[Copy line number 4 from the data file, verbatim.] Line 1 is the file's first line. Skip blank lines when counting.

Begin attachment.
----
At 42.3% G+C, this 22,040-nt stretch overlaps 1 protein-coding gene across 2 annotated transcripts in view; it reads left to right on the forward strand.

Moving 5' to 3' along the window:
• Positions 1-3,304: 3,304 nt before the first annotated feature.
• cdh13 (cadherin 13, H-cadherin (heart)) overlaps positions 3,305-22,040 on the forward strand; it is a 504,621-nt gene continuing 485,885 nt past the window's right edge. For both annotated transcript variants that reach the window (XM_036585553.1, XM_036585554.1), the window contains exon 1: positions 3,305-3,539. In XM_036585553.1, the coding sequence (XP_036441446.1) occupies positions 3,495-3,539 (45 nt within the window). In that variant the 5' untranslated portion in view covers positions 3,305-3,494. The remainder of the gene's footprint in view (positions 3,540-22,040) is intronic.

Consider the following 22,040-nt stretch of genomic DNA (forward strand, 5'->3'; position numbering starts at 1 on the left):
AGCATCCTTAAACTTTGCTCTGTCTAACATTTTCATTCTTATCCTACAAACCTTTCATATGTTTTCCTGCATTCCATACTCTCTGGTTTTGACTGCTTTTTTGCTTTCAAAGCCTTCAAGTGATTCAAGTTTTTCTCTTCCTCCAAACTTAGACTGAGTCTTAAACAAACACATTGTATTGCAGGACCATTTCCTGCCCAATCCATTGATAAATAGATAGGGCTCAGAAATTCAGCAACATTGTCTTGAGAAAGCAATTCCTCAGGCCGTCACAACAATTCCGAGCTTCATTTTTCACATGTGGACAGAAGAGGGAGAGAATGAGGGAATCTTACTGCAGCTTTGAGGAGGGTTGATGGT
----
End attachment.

• cdh13 (cadherin 13, H-cadherin (heart)) overlaps positions 3,305-22,040 on the forward strand; it is a 504,621-nt gene continuing 485,885 nt past the window's right edge. For both annotated transcript variants that reach the window (XM_036585553.1, XM_036585554.1), the window contains exon 1: positions 3,305-3,539. In XM_036585553.1, the coding sequence (XP_036441446.1) occupies positions 3,495-3,539 (45 nt within the window). In that variant the 5' untranslated portion in view covers positions 3,305-3,494. The remainder of the gene's footprint in view (positions 3,540-22,040) is intronic.